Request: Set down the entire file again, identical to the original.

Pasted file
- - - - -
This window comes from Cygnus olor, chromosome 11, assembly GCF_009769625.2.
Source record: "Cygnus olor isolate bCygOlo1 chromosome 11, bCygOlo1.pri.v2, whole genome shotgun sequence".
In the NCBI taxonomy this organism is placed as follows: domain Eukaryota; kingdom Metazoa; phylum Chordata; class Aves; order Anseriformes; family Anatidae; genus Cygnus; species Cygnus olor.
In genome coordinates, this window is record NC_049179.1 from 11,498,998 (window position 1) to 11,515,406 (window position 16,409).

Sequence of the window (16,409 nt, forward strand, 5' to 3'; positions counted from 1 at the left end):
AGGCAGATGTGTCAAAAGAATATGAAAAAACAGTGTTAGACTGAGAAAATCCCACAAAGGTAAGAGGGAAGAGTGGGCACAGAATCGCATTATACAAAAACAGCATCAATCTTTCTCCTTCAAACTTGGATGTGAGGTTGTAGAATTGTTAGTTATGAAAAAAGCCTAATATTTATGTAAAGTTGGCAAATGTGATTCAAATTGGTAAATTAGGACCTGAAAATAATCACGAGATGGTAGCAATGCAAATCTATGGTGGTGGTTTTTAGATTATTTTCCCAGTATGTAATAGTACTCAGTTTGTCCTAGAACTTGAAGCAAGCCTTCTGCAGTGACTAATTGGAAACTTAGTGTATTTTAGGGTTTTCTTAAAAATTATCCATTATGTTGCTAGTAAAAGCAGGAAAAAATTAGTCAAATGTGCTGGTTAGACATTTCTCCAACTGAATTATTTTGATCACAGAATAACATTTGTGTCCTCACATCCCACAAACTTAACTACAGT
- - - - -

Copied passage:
This window comes from Cygnus olor, chromosome 11, assembly GCF_009769625.2.
Source record: "Cygnus olor isolate bCygOlo1 chromosome 11, bCygOlo1.pri.v2, whole genome shotgun sequence".
In the NCBI taxonomy this organism is placed as follows: domain Eukaryota; kingdom Metazoa; phylum Chordata; class Aves; order Anseriformes; family Anatidae; genus Cygnus; species Cygnus olor.
In genome coordinates, this window is record NC_049179.1 from 11,498,998 (window position 1) to 11,515,406 (window position 16,409).

Sequence of the window (16,409 nt, forward strand, 5' to 3'; positions counted from 1 at the left end):
AGGCAGATGTGTCAAAAGAATATGAAAAAACAGTGTTAGACTGAGAAAATCCCACAAAGGTAAGAGGGAAGAGTGGGCACAGAATCGCATTATACAAAAACAGCATCAATCTTTCTCCTTCAAACTTGGATGTGAGGTTGTAGAATTGTTAGTTATGAAAAAAGCCTAATATTTATGTAAAGTTGGCAAATGTGATTCAAATTGGTAAATTAGGACCTGAAAATAATCACGAGATGGTAGCAATGCAAATCTATGGTGGTGGTTTTTAGATTATTTTCCCAGTATGTAATAGTACTCAGTTTGTCCTAGAACTTGAAGCAAGCCTTCTGCAGTGACTAATTGGAAACTTAGTGTATTTTAGGGTTTTCTTAAAAATTATCCATTATGTTGCTAGTAAAAGCAGGAAAAAATTAGTCAAATGTGCTGGTTAGACATTTCTCCAACTGAATTATTTTGATCACAGAATAACATTTGTGTCCTCACATCCCACAAACTTAACTACAGT